There may come a time in your marriage where, while you love the house you have been raising your family in, you and your spouse may no longer love each other, and divorce is on the horizon. With that comes the difficult decision of what to do with the family home you have built together.
Property division in New York
Before discussing some options for dealing with the family home in a divorce, it is important to understand property division in New York. New York is an “equitable distribution” state for property division purposes in a divorce. This means that all marital property, including the family home if purchased while married or paid for using marital funds, will be divided based on what is fair. The result in an equitable distribution may aim to be a 50/50 split, but sometimes fairness dictates a less even result.
Keeping the family home
If the family home is part of the marital estate, you will have to decide what to do with it. Some couples choose to keep the family home together. Specifically, they may decide that one of them will stay in the home with the children and once the children are grown, the spouses will sell the home and divide the equity from the sale. Keeping the family home is also an option for couples who want to try “nesting” as a form of child custody by taking turns living in the family home with the children and living in a separate apartment when it is not their parenting time. Spouses choosing to keep the home will have to make sure they agree on and can afford all the costs that come with homeownership.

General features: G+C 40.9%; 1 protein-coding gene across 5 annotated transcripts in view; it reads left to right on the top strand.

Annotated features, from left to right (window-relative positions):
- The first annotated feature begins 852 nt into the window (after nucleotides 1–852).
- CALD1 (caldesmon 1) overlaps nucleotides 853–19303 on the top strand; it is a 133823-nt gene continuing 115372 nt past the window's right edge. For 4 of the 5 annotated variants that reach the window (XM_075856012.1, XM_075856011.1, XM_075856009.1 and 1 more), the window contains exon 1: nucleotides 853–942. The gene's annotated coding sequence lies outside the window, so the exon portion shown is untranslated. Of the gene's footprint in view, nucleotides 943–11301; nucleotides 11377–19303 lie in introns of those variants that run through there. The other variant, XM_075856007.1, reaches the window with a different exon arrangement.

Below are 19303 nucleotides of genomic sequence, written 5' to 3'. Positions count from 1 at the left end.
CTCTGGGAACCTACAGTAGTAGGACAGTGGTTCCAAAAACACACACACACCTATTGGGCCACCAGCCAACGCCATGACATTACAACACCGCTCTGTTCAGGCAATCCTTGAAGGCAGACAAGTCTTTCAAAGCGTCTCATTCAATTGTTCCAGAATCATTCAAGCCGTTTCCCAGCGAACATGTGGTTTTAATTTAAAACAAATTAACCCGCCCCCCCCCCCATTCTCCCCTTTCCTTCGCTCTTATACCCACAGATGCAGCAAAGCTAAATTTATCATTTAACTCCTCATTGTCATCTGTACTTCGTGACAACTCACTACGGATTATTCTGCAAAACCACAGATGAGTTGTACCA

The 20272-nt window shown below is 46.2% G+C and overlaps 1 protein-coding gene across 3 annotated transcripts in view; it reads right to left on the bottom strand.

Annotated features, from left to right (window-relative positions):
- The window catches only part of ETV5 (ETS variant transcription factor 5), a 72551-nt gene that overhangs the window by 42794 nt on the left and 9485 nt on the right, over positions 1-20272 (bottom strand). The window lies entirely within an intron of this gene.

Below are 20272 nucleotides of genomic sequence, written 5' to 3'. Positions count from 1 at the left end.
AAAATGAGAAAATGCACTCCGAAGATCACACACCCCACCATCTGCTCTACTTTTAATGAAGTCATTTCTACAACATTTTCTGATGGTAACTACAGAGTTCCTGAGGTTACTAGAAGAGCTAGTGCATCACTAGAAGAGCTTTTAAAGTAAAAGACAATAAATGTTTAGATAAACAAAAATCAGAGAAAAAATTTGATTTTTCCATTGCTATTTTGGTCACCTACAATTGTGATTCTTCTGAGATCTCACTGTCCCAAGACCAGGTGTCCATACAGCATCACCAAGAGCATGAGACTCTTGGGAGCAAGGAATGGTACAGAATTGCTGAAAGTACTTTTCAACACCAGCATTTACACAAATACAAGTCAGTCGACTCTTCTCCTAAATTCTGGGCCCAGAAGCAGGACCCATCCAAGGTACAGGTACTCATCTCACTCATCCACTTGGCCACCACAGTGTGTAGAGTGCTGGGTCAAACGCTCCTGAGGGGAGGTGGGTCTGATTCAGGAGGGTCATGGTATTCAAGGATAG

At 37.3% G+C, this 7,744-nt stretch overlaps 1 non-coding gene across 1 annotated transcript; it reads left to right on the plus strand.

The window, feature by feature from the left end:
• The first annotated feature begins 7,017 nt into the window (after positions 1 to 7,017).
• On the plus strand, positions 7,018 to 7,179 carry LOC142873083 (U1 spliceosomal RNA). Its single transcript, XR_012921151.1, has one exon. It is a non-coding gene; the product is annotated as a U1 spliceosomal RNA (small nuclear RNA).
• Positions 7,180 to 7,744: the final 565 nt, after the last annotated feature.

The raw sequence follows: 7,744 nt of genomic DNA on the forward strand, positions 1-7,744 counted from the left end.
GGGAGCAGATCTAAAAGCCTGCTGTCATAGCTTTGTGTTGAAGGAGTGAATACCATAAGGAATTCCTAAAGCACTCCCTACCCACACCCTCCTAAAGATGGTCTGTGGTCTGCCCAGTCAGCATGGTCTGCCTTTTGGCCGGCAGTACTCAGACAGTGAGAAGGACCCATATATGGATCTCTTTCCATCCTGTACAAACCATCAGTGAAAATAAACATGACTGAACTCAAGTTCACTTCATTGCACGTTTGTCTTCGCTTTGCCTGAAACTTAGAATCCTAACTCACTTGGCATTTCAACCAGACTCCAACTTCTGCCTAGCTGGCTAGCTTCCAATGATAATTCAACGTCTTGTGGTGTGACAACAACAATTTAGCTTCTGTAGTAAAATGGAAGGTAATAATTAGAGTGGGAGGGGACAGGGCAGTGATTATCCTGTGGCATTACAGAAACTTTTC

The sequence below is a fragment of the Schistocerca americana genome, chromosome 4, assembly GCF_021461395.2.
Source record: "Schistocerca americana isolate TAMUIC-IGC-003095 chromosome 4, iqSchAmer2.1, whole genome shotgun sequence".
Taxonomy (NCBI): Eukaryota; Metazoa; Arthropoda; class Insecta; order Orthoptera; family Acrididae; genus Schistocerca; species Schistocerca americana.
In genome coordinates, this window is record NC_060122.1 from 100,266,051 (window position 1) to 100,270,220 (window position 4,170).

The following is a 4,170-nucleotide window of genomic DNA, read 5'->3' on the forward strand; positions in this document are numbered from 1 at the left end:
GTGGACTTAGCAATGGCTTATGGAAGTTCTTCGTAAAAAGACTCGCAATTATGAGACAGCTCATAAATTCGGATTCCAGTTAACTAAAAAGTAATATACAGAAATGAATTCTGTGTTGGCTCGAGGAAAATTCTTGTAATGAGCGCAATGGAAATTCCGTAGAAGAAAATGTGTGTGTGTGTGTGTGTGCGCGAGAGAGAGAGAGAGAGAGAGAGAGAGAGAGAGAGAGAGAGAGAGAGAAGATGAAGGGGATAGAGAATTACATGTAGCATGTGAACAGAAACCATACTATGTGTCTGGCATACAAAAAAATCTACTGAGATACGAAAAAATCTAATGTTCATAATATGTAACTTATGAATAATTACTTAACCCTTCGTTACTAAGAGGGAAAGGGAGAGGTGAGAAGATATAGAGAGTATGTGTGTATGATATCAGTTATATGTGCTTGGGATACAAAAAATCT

Selling the family home
Sometimes neither spouse can afford homeownership on their own, or the home may simply be a place of bad memories that they want to walk away from. In this case it may make more sense to sell the family home and divide the proceeds. If this option is selected, the spouses will have to agree on the value of the home and set a sales price. Valuation experts can be consulted to make these decisions easier. Spouses will also have to agree on who will care for the home until the sale is complete, especially if the sales process is moving slowly.
Ultimately, you and your spouse have options regarding the division of the family home. Whether you reach an out-of-court agreement or whether your divorce is litigated, chances are the family home will be one of the main concerns in the property division process.